“Managing cheetahs is much easier than large carnivores like tigers, lions, and leopards, which we have been doing all these years, as these big cats enter into least conflict with humans,” said Jhala, who was also involved in all the technical aspects of the NTCA’s Project Tiger in 2002. “The main factor that will impact the success of this translocation project is the central government’s political will and allocation of resources and funding,” Jhala added. However, experts also noted that the lack of a separate sanctuary for cheetahs might be a barrier in establishing a viable population in the India. In Africa, 77 per cent of cheetahs live outside protected areas because of other larger predators, all of which compete with cheetahs for prey and also prey on cheetah cubs.  But the Rajasthan government has already filed a petition in the Supreme Court claiming conflict between lions and tigers in Madhya Pradesh because a natural corridor of movement exists between Kuno in MP and Ranthambore National Park in Rajasthan.



In neighbouring Bangladesh - the Bengal Tiger and the cheetah have lived side by side in the forest areas of the country’s three hill tract districts during 1980's. The Bengal Tiger is not seen there anymore and now lives in the Sundarbans only. Cheetahs are barely surviving in the forests of the three hill tracts districts and three another forest areas and the cheetah population has fallen low.  According to wildlife researchers and organisations, there are still 30 to 50 cheetahs in the country. A big portion of them live in the forest areas of Khagrachhari, Bandarban and Rangamati. Cheetahs are occasionally seen in Cox's Bazar, several places of Sylhet division and the northern region including Sherpur, Lalmonirhat, Kurigram and Panchagarh.

Miles away, decades ago, there reportedly was organized Cheetah racing in Romford, in UK.   It is alleged that during the late 1930s, cheetah racing took place at a number of venues. Millionaire Kenneth Cecil Gandar-Dower (1908-44), a leading sportsman, aviator, explorer and author, had embarked upon an unsuccessful expedition to Kenya in 1934 to find evidence for the marozi, a spotted lion rumoured to exist there. Returning in December 1936, he brought back to England 12 cheetahs, captured in the woods by farmers.   Rumours abounded that they were for coursing live game and in February 1937, questions were raised in Parliament about his intentions. Public opinion was outraged and two cheetahs were subsequently found dead in their cages by their keeper. Gandar-Dower gave assurances that he was doing nothing illegal or inhumane and set about training the cheetahs to race with the help of Raymond Hook – the anglicised name of Hooku, a ranger from Kenya.

In June 1937, after acclimatisation to their new environment and six months' quarantine at Hackbridge Kennels in Surrey, an Australian.  Ruby Henderson, was enlisted to train and care for the cheetahs at Harringay Stadium. It was stated  that cheetahs responded more readily to females. By the time she became involved, only nine cheetahs remained; these were named Helen, Gussie, Maurice, Luis, Pongo, Sita, Gypsy, James and Michael.  On the first night, three races were included on the race card and the stadium was packed to capacity. The first race, over 265 yards, was between Helen and two greyhounds. She bounded out of her cage leaving the dogs standing, reaching 50mph within two seconds and finishing the tack in 15.86 seconds, breaking the course record.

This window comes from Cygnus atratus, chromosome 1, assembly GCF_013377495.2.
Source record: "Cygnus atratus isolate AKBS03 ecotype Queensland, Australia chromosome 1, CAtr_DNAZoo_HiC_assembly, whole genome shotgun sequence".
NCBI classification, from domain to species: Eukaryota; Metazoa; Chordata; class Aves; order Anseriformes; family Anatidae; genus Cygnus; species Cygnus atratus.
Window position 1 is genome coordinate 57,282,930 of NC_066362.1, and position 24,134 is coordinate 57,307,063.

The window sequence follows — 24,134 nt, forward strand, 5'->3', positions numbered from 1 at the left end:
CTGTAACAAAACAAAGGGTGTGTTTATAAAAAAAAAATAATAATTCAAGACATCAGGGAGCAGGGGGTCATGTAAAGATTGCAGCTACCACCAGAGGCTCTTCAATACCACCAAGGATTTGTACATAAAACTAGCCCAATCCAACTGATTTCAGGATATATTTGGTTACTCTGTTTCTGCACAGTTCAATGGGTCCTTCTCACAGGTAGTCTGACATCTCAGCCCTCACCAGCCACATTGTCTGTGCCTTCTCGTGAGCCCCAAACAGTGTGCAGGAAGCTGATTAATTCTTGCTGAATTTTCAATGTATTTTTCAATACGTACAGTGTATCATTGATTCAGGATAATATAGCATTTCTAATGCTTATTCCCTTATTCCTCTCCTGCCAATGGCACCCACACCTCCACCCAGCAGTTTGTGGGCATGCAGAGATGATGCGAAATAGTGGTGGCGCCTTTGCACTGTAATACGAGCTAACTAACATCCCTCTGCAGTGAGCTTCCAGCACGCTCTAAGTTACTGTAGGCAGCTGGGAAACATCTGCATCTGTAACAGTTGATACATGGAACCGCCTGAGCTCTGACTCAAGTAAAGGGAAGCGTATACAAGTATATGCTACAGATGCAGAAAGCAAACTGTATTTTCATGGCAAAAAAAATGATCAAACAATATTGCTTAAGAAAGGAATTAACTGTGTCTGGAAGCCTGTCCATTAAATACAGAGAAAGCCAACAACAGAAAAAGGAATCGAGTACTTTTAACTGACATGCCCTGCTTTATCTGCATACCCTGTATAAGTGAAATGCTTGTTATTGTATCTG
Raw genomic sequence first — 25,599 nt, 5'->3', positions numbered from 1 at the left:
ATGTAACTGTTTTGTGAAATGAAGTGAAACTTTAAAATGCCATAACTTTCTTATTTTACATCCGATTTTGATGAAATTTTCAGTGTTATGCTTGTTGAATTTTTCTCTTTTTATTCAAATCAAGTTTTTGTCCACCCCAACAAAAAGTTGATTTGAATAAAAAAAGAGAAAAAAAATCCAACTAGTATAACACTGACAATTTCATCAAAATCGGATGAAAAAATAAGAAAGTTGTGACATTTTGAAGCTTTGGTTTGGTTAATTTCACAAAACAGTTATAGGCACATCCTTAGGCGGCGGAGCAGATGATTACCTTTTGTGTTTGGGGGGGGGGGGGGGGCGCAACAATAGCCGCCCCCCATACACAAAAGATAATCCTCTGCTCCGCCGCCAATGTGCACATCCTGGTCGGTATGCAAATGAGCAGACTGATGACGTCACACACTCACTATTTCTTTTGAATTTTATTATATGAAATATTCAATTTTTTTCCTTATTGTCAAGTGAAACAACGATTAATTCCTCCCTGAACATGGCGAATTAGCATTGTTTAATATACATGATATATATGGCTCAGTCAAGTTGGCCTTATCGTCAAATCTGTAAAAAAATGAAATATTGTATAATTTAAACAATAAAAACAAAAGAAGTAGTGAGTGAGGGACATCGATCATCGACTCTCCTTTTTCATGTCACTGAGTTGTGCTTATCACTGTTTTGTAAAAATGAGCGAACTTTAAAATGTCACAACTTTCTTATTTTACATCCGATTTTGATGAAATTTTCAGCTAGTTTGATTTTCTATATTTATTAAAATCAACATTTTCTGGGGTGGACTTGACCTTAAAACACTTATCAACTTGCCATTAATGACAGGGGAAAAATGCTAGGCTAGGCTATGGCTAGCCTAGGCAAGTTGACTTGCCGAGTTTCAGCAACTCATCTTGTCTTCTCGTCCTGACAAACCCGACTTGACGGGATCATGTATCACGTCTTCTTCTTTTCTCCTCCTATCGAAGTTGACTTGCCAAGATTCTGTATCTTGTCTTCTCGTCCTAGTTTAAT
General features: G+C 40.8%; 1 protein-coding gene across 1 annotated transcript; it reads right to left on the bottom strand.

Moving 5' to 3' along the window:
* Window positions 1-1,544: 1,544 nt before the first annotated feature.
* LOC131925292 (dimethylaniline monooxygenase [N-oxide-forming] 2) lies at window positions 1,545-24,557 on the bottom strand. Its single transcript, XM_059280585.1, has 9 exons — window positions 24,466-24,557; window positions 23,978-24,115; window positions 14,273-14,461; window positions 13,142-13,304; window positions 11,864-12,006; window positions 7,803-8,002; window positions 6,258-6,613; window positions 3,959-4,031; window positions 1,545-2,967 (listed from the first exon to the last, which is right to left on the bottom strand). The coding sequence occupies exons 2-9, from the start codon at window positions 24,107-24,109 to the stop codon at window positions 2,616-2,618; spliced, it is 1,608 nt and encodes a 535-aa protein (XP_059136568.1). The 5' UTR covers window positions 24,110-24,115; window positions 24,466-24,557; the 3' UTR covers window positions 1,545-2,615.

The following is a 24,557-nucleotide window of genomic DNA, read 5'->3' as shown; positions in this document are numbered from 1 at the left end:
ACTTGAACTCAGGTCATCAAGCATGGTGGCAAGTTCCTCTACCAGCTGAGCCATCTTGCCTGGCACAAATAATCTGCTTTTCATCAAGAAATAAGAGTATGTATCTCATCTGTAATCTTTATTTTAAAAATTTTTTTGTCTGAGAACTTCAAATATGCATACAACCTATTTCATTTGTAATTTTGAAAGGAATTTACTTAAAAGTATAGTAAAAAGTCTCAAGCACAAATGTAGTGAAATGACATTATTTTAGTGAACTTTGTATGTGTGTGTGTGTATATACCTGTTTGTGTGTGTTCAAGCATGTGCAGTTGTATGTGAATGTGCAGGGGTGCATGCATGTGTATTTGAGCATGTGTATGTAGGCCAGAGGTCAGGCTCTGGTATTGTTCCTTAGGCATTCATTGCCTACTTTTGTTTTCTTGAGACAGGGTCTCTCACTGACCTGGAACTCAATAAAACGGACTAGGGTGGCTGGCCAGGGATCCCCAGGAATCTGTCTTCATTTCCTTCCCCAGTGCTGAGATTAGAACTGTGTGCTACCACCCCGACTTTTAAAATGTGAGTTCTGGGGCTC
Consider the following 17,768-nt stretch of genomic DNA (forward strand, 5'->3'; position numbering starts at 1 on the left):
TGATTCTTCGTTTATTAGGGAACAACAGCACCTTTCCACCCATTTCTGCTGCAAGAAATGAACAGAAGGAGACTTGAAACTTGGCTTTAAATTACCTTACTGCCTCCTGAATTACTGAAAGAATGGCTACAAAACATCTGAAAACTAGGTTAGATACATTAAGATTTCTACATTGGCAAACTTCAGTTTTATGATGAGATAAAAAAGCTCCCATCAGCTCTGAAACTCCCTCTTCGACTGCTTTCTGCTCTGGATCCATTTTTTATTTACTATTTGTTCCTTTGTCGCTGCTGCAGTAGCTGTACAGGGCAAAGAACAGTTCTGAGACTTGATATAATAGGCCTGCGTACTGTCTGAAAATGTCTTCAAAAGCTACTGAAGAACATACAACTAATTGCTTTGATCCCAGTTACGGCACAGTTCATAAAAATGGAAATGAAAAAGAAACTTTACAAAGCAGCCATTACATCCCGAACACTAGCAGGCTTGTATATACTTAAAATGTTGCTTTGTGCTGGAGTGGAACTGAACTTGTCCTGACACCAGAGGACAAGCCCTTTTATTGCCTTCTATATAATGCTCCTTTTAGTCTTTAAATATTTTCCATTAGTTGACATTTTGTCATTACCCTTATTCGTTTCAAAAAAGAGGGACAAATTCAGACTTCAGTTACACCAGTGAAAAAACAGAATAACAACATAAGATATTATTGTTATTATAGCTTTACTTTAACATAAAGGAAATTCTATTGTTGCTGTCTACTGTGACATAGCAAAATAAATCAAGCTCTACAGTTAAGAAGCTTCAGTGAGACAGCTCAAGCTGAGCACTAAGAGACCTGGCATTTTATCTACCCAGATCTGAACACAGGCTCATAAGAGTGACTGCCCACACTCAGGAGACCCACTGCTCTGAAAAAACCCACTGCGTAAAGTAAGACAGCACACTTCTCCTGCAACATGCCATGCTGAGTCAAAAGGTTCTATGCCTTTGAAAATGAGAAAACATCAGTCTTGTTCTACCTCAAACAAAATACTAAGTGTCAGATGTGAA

The astounded audience had never witnessed anything like this before. The national press eagerly published stories about Helen’s success, nicknaming her Queen of the Track. However, the second race, between Gussie and James, was a portent of the shortcomings of racing cheetahs. With Gussie taking the lead, James simply ceased running and lay down, refusing to finish the course.  The earlier excitement generated by the races diminished as predictability of the outcome dawned upon spectators. Although Romford Stadium continued to hold further occasional events involving cheetahs, it was more for spectacle, rather than competition.

With hindsight, cheetah racing had been ill-considered. Cheetahs are solitary hunters and expend a phenomenal level of physical exertion when catching their prey, usually necessitating that they lie down and recuperate afterwards. They will only chase prey where there is a high likelihood of securing their next meal, readily giving up if there is strong competition – they lack the will and doggedness necessary for competitive racing.  By April 1938, bored with the predictability of racing against greyhounds, Gandar-Dower devised another spectacle – racing cheetahs against a motorcycle. In May Harringay Stadium witnessed the first such race with live radio commentary. Not long afterwards the cheetahs were sold to circus veteran Jack Harvey. They continued to tour the country until the outbreak of war, but what became of them thereafter is unknown. As for Gandar-Dower, he lost his life in 1944 on a troopship sailing from Mombasa to Ceylon when it was torpedoed by a Japanese submarine.

During a holiday trip to Gir – in an open truck for nearly 2 hours – we could not spot a single wild animal – leave alone sighting majestic Asiatic Lions ! .. .. may be one sights Cheetah in India !

With regards – S. Sampathkumar
27th MaY 2021.
Cheetah photos from twitter page : @HourlyCheetahs